This article will highlight some recent incidents that support my argument of the Copts’ dilemma. It will also examine the weak reaction by the current regime, the lack of effort to seriously tackle those issues, and it will provide some suggestions for ways forward.
Bishoy Kameel, a Coptic teacher in Sohag, was sentenced to six years in prison for insulting Islam and defaming President Morsi on his Facebook page. This sentence was confirmed by an appeal court in Sohag, and the whole process happened in a matter of days.
Sidst redigeret af Vymer : 8th October 2012 kl. 12:23 PM.
Nu er kopterne af samme baggrund som deres muslimske trosfæller, men deres sprog var anderledes end semitisk omend de er i samme sprogfamile. Hamito-Semitic
Men kopterne er resterne af den kristne kultur som dominerede før muslimerne slog det byzantinske rige og begyndte deres udbredelse af islam. Og har gennem tiderne været mål for religiøst motiverede muslimske ledere med følge.
A member of the influential April 6 Youth Movement, Ahmed Maher, withdraws from Egypt's Constituent Assembly on Sunday, declaring on the group's official website that his decision is part of an agreement with other civil forces on the constitution drafting body.
Maher, together with thirty other non-Islamist members of the Constituent Assembly, froze their membership two days ago, threatening to fully withdraw within 48 hours if their demands were not met.
ElBaradei, who founded the Constitution Party, said on his official Twitter account that Morsi had appointed himself as Egypt's "new pharaoh" and "usurped all state power: a major blow to the revolution that could have dire consequences."
TV host Bothaina Kamel denounced the president’s decision to protect his decrees from any court as an unprecedented constitutional coup.
Former MP and political science professor Amr Hamzawy believed that the only outcome of this constitutional declaration would be a "complete presidential dictatorship."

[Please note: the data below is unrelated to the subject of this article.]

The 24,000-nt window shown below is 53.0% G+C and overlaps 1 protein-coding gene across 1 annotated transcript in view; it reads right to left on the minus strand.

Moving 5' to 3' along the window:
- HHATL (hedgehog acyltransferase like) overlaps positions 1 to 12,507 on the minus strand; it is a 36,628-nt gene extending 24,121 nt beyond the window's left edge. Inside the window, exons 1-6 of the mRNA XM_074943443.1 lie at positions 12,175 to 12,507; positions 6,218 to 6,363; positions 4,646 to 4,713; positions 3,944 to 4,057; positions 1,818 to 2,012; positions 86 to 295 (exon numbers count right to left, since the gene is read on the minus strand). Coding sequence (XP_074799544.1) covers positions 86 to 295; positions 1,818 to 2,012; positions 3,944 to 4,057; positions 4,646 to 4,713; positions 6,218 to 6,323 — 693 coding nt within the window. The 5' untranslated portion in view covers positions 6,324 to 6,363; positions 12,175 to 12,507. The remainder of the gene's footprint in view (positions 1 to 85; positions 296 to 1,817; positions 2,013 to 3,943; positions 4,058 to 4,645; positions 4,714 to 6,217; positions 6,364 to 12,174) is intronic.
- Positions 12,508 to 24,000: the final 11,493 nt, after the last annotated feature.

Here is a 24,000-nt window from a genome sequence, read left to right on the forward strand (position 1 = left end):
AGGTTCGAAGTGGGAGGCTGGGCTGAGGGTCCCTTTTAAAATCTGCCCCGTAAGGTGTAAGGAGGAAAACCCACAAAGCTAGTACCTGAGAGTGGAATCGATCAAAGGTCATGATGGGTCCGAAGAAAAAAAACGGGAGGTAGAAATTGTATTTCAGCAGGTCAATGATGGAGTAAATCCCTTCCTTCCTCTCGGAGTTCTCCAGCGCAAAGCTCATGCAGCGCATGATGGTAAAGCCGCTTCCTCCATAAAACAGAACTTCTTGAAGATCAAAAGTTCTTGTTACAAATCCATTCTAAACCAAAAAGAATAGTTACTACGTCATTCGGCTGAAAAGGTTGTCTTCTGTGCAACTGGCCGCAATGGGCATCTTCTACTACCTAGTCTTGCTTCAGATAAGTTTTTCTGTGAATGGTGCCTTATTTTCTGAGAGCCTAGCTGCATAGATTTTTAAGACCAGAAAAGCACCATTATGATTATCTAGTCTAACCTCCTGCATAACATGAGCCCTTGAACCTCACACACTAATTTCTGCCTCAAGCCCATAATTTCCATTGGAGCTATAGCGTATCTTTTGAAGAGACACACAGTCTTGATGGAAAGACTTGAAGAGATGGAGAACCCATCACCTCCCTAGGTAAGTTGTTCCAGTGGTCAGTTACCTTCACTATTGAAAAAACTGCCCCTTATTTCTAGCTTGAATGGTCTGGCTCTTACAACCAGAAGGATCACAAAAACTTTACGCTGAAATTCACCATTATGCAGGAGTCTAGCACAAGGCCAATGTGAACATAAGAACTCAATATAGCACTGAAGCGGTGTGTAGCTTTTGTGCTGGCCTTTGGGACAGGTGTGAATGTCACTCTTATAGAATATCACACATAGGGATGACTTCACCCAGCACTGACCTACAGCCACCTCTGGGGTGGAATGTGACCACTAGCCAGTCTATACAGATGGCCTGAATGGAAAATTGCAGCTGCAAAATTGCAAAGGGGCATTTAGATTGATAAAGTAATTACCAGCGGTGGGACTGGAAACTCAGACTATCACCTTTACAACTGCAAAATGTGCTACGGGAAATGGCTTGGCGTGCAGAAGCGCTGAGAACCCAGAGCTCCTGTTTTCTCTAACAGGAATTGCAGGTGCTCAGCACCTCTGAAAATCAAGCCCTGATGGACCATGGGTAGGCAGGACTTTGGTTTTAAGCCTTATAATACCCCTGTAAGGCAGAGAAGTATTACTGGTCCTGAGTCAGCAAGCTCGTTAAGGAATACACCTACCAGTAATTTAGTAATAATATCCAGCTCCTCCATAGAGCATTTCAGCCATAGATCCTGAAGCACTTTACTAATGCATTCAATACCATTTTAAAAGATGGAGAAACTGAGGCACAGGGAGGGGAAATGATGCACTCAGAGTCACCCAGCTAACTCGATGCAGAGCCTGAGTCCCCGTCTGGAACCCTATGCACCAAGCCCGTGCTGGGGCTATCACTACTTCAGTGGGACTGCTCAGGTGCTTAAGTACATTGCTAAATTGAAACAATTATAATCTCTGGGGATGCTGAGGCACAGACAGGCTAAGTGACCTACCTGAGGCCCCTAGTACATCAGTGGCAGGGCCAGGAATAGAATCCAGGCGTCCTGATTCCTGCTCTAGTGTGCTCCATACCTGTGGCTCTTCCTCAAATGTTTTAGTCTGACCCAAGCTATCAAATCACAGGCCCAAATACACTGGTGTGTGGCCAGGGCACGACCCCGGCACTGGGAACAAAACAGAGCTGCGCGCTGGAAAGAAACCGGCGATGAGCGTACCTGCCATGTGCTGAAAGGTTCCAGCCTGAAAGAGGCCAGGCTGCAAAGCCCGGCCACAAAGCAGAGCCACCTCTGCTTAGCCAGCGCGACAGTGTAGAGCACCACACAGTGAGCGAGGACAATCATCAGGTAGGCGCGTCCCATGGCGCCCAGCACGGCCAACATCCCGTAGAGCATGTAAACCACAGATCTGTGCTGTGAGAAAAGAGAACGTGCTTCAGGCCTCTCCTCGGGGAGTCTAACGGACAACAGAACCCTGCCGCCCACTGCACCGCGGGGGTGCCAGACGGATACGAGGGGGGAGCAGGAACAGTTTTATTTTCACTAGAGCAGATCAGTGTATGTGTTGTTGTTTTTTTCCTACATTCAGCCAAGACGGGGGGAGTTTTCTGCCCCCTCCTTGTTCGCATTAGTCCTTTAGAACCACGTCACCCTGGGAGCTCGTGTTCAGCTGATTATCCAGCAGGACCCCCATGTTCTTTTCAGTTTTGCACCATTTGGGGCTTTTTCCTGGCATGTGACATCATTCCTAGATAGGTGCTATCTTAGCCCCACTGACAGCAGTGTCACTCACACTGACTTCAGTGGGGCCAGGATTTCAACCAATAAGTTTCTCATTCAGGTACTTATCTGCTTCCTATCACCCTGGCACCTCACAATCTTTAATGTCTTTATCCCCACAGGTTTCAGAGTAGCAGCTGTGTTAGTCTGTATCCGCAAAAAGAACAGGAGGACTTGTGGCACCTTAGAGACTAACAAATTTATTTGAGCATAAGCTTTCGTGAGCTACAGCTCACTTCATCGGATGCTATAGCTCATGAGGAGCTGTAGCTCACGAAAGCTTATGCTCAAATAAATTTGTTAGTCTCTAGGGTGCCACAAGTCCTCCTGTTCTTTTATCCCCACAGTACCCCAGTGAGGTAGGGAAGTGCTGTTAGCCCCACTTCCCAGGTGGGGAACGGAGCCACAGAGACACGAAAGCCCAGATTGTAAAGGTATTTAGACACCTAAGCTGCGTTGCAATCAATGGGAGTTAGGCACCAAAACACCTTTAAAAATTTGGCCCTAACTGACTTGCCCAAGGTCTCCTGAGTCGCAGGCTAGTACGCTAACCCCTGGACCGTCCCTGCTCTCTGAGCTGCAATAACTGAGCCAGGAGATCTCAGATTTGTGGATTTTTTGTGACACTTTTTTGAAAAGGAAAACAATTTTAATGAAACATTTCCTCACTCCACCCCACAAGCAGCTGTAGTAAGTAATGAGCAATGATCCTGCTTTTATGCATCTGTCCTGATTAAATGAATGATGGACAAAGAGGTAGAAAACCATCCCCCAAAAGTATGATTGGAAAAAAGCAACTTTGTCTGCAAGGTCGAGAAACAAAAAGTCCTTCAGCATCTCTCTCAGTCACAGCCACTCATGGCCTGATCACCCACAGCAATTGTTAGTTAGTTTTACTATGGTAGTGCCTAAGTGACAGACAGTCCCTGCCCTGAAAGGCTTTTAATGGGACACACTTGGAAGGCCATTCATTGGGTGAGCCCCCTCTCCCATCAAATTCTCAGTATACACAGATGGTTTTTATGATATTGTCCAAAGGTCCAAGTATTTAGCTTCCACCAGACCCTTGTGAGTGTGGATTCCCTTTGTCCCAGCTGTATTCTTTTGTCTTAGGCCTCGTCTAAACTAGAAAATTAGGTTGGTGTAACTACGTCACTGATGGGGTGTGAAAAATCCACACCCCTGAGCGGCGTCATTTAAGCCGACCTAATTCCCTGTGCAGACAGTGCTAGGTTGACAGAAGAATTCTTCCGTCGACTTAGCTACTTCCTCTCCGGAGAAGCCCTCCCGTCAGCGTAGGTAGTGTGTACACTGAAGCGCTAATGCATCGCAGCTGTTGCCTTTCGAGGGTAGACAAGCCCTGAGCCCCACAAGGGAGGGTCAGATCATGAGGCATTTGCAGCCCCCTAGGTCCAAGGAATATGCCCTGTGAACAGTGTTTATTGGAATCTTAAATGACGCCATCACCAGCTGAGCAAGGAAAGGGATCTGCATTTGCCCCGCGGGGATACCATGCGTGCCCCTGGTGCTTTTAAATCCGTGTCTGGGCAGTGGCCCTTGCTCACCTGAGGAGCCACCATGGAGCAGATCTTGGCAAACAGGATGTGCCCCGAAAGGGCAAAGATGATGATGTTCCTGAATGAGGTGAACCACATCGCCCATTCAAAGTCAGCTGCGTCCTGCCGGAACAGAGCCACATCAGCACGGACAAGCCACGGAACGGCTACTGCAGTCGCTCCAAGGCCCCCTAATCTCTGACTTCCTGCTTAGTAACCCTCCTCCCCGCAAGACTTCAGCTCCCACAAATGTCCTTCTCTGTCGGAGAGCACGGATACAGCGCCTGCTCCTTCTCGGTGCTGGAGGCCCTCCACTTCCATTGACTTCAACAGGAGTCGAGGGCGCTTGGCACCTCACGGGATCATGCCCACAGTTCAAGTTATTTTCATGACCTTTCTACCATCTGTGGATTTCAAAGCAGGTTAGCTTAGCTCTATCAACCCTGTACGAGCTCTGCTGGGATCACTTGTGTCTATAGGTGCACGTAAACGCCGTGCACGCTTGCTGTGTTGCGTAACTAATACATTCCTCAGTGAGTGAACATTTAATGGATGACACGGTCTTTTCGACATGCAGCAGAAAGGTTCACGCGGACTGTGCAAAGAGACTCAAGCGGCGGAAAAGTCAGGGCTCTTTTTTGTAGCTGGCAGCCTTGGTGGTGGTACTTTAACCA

"We are facing a scary coup against legislative authority and state of law," he wrote, "It is the complete assassination of democratic transition."
Today, though, the religious ecology of the Middle East looks more fragile than ever, as the Arab spring gives way to Christian winter. Ignorant western assumptions about cultural uniformity are mirrored by Islamists bent on purging other faith groups from their lands. Such intolerance has grown steeply since 9/11 of course, but its roots long predate the disastrous policies of George W Bush.
In Egypt, large numbers of Coptic Christians have moved abroad in response to a tide of discrimination and outright oppression. Though still numbering at least 5.1 million of an 80 million-strong population (according to government estimates disputed by the Coptic church), Copts face many professional glass ceilings, and scores of their churches have been attacked by Salafist extremists. About 600,000 Copts – more than the entire population of Manchester – have left their homeland since the early 1980s. If Mohamed Morsi's new constitution is implemented, the second-class status of Christians will be set in stone. Egypt will stagnate still further in consequence.
The catastrophe faced by Iraq's Christians is more widely recognised in the west, partly because of the media spotlight on individual tragedies, such as the storming of Baghdad's Syrian Catholic cathedral two years ago. More than 50 people were killed, and scores of others maimed, when al-Qaida-linked militants hurled grenades into the building before shooting worshippers at random. In 1990 there were between 1.2 and 1.4 million Christians in the country. Today, it is estimated that fewer than 500,000 remain.
Mr. Morsi and his Freedom and Justice party, backed by the Muslim Brotherhood, insist that they are committed to the democratic system. They say that they will protect press freedom and allow all opposition parties to operate freely. After only a few months in office, however, there are disturbing signs that they may not stick to those promises.
Foremost among them is the increasing pressure being brought to bear on critical journalists. In recent months at least half a dozen prominent editors, writers and cartoonists have been the targets of criminal investigations, many of them launched by a prosecutor appointed by Mr. Morsi following complaints from the president’s office. The charges range from reporting false news to blasphemy; a cartoonist for the independent Al-Masry Al-Youm newspaper was accused of the latter after she published a cartoon depicting Adam and Eve.
Et meget anderledes syn på verden. Sikkert derfor at det er så vigtigt for Vesten at øge udbredelsen af disse folks magt i Mellemøsten. Og nej de er ikke onde eller noget. De er bare ikke pro-vestlige værdier og sjovt nok ikke særligt venligsindet overfor os.
Egypt's ruling Muslim Brotherhood warns that a U.N. declaration on women's rights could destroy society by allowing a woman to travel, work and use contraception without her husband's approval and letting her control family spending.